Taxes will be raised in France. Although the government has emphasized tax increases on high earners (75% on individuals earning more than €1 million and creation of a new 45% tax bracket), a substantial portion of the increased revenue comes from freezing the current set of tax brackets (that is, not adjusting for inflation), a decision already made by the Fillon government. Call this a subterfuge or not, it extends the effective tax hike to some 36 million individuals. Coupled with spending cuts, this represents a serious contraction of the economy. France may have no choice if it is to keep its borrowing costs in line, but the likelihood is that this budgetary contraction will push France into recession next year. Since similar contractions are occurring across Europe, and since the countries of the EU trade intensively with one another, these national contractions will be mutually reinforcing. It is hard to see how Europe avoids a fairly sharp recession next year, and this may upset the budget calculations of any number of countries, including France.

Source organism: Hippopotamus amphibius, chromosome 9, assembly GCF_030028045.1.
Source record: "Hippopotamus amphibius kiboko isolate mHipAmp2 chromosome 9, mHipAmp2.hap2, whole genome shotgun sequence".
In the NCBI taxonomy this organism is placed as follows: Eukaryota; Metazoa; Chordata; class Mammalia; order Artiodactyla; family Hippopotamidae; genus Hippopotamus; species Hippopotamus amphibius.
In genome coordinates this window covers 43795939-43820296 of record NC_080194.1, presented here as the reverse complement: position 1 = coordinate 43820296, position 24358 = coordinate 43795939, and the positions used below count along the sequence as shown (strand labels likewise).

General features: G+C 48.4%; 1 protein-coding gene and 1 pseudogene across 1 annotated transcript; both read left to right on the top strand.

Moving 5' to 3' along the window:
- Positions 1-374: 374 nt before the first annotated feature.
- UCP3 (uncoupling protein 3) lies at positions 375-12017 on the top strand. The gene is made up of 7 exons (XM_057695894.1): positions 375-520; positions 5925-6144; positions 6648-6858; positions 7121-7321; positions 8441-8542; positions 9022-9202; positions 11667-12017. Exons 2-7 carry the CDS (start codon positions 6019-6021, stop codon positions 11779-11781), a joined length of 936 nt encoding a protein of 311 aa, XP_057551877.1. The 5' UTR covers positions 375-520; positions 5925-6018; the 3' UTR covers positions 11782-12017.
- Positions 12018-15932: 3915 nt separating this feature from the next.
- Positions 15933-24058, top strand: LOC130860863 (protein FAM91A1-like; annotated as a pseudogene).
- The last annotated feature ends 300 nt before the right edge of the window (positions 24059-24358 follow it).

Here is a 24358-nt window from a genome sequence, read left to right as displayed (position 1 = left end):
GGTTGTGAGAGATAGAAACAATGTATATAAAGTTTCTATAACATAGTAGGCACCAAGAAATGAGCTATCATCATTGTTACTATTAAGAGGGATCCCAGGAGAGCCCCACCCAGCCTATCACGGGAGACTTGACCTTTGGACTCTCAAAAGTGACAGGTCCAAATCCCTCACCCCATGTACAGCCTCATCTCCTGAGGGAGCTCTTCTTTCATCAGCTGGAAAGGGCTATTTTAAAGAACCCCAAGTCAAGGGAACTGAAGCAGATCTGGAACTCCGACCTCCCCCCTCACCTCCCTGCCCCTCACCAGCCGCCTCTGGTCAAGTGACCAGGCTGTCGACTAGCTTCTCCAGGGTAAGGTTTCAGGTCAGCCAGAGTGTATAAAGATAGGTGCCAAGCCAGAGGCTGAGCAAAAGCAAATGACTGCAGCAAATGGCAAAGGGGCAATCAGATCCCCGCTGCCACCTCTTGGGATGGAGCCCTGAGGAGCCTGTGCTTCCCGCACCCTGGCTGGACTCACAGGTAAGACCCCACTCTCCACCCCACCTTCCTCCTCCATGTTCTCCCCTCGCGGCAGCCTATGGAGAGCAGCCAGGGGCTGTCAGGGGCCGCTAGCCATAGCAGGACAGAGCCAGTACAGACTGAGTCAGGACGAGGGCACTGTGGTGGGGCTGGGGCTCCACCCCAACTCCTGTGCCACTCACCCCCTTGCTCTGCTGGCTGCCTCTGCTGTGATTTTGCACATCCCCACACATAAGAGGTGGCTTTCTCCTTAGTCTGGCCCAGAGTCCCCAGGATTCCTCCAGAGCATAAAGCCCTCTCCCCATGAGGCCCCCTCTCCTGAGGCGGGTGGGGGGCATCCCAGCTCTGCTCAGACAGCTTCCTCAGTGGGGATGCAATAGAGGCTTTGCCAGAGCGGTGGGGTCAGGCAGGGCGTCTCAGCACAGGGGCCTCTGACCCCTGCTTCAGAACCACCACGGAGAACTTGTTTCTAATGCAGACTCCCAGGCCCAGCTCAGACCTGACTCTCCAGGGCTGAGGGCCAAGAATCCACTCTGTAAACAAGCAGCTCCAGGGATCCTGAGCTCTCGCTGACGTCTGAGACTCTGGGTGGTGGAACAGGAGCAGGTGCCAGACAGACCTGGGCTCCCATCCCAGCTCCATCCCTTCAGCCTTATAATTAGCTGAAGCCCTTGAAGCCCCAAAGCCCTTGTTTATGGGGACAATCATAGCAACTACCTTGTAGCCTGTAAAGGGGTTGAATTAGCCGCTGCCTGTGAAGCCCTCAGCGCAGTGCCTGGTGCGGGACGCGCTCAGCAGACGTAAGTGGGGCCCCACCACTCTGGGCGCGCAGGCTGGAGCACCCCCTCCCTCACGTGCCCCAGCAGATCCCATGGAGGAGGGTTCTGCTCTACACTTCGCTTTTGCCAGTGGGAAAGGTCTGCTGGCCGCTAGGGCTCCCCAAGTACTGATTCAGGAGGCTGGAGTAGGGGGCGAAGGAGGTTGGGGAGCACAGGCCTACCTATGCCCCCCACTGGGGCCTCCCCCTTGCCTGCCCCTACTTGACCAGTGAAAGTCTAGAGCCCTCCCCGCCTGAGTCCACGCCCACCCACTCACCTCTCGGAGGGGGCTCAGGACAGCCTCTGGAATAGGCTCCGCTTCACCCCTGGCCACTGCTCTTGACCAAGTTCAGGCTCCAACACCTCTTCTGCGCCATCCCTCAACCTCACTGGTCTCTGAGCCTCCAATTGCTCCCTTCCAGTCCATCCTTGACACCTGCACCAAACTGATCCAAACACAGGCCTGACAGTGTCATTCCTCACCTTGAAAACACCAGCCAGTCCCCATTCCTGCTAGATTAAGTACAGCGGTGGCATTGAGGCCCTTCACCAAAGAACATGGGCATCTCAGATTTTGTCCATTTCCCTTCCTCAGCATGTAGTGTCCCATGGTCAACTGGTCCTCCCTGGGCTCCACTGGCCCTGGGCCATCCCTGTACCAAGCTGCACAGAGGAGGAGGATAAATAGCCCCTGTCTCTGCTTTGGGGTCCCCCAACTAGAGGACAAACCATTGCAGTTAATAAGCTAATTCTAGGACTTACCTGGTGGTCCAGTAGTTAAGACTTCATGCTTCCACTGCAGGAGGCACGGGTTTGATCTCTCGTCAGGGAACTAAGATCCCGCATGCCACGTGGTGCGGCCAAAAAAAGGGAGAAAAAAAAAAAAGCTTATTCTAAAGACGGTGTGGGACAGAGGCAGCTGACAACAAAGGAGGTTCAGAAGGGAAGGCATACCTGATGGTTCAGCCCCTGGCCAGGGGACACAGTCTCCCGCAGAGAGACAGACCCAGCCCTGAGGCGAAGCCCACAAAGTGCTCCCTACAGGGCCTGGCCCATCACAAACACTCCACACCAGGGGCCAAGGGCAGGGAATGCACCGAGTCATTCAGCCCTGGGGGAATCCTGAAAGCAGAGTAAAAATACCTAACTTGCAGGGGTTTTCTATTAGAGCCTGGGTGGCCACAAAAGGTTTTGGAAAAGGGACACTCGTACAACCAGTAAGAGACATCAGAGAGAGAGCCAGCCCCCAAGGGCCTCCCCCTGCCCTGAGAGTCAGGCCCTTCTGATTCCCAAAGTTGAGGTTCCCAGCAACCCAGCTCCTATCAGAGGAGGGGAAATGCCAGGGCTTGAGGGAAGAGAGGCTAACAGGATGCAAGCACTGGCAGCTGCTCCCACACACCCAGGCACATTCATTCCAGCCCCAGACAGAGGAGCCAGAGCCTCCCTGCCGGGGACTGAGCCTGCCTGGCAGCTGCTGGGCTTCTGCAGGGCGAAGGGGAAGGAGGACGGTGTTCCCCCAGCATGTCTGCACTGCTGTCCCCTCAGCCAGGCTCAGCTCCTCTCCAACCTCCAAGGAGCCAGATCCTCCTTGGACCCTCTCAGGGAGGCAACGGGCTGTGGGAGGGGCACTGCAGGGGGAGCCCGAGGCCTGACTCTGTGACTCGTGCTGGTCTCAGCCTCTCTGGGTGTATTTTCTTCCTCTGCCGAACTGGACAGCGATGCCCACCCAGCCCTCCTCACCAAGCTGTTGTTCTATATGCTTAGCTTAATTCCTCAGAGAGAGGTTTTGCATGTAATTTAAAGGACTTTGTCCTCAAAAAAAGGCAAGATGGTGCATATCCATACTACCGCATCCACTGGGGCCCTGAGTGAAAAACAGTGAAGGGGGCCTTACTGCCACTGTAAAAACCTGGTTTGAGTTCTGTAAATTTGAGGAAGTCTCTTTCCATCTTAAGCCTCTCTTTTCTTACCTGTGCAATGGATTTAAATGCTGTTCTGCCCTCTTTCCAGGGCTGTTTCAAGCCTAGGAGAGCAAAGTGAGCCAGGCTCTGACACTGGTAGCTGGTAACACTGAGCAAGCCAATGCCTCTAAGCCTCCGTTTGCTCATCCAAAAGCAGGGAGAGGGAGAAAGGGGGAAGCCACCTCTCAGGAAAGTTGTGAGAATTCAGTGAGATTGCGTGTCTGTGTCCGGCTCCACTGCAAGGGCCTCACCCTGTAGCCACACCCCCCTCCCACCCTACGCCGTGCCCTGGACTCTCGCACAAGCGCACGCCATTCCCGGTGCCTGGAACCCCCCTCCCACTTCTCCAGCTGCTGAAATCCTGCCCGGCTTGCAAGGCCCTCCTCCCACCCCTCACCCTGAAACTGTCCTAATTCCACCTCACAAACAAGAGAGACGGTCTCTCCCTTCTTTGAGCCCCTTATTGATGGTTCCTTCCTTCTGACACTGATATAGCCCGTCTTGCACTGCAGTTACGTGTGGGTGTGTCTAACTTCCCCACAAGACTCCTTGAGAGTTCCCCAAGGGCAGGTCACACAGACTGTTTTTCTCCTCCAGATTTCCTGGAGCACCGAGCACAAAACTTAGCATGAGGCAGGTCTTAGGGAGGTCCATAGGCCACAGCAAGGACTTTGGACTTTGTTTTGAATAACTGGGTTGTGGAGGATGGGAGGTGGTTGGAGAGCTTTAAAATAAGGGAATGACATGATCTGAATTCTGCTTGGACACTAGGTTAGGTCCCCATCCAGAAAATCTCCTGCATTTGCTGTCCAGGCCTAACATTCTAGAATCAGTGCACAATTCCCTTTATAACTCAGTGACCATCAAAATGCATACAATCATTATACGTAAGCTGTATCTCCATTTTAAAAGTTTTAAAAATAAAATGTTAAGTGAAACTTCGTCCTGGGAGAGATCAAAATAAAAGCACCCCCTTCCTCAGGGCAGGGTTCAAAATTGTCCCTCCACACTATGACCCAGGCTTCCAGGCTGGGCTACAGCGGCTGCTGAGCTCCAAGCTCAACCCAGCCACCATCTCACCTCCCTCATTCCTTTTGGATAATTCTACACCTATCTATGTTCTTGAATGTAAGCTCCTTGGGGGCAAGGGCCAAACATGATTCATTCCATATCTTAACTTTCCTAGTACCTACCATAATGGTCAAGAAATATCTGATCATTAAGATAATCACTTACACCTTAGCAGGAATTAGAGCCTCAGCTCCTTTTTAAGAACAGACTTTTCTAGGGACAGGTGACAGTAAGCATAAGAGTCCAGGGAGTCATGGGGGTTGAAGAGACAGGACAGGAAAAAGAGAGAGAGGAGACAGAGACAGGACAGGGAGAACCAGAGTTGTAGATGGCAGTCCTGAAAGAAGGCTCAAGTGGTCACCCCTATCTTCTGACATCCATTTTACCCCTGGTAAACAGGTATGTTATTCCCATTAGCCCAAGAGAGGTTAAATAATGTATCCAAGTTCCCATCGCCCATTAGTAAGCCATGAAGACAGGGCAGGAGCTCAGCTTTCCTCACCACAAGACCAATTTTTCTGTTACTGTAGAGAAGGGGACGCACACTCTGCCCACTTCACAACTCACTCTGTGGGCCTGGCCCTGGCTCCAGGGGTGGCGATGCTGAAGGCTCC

A wave of layoffs is to be expected. Arnaud Montebourg, the minister of productive reinvigoration (I love that title!), has been ubiquitous on TV since taking office. He seems to be following a strategy pioneered by Sarkozy: nurse one's presidential ambitions by cultivating the media in a ministerial role. He chose discretion yesterday, however, avoiding an appearance at the auto show, where pickets from PSA and Ford loudly lambasted him for his failure to prevent layoffs by their firms. The previous day, however, he was on the spot at Arcelor-Mittal, assuring workers that he would somehow save their jobs. On dirait l'avatar de Sarkozy! Productive reinvigoration evidently does not encompass thought that there might be overcapacity in certain industries (steel and autos, for example), and that France's best course might be to shift capital and labor to other uses. The obvious gap between the government's embrace of austerity and Montebourg's one-man dervish effort to stimulate investment with lots of jaw-flapping but without actual funds is likely to end in embarrassment on both sides. Is Ayrault allowing Montebourg enough rope to hang himself, or is he simply using him as a fig leaf to cover the fact that his government has repudiated Keynes and placed its faith in what Paul Krugman calls the confidence fairy?